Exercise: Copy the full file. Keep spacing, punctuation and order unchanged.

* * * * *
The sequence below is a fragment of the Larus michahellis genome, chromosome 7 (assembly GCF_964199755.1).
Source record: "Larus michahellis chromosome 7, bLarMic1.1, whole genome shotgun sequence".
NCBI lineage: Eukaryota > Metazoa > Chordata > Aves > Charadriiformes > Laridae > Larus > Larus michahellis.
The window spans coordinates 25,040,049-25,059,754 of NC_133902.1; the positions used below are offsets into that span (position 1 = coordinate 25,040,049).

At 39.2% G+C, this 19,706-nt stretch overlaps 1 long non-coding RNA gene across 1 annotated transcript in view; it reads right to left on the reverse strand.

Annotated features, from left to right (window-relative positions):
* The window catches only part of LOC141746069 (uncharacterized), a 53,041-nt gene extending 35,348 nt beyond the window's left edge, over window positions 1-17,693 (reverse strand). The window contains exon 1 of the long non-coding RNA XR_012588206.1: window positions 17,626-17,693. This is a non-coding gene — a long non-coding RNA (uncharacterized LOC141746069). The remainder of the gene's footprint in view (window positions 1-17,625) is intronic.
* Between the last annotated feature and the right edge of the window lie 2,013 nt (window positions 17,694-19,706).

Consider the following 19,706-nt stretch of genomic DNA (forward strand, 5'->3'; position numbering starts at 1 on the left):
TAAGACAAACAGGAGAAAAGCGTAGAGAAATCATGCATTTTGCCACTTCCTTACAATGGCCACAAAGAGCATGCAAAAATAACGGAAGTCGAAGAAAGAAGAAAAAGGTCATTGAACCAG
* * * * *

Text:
The sequence below is a fragment of the Larus michahellis genome, chromosome 7 (assembly GCF_964199755.1).
Source record: "Larus michahellis chromosome 7, bLarMic1.1, whole genome shotgun sequence".
NCBI lineage: Eukaryota > Metazoa > Chordata > Aves > Charadriiformes > Laridae > Larus > Larus michahellis.
The window spans coordinates 25,040,049-25,059,754 of NC_133902.1; the positions used below are offsets into that span (position 1 = coordinate 25,040,049).

At 39.2% G+C, this 19,706-nt stretch overlaps 1 long non-coding RNA gene across 1 annotated transcript in view; it reads right to left on the reverse strand.

Annotated features, from left to right (window-relative positions):
* The window catches only part of LOC141746069 (uncharacterized), a 53,041-nt gene extending 35,348 nt beyond the window's left edge, over window positions 1-17,693 (reverse strand). The window contains exon 1 of the long non-coding RNA XR_012588206.1: window positions 17,626-17,693. This is a non-coding gene — a long non-coding RNA (uncharacterized LOC141746069). The remainder of the gene's footprint in view (window positions 1-17,625) is intronic.
* Between the last annotated feature and the right edge of the window lie 2,013 nt (window positions 17,694-19,706).

Consider the following 19,706-nt stretch of genomic DNA (forward strand, 5'->3'; position numbering starts at 1 on the left):
TAAGACAAACAGGAGAAAAGCGTAGAGAAATCATGCATTTTGCCACTTCCTTACAATGGCCACAAAGAGCATGCAAAAATAACGGAAGTCGAAGAAAGAAGAAAAAGGTCATTGAACCAG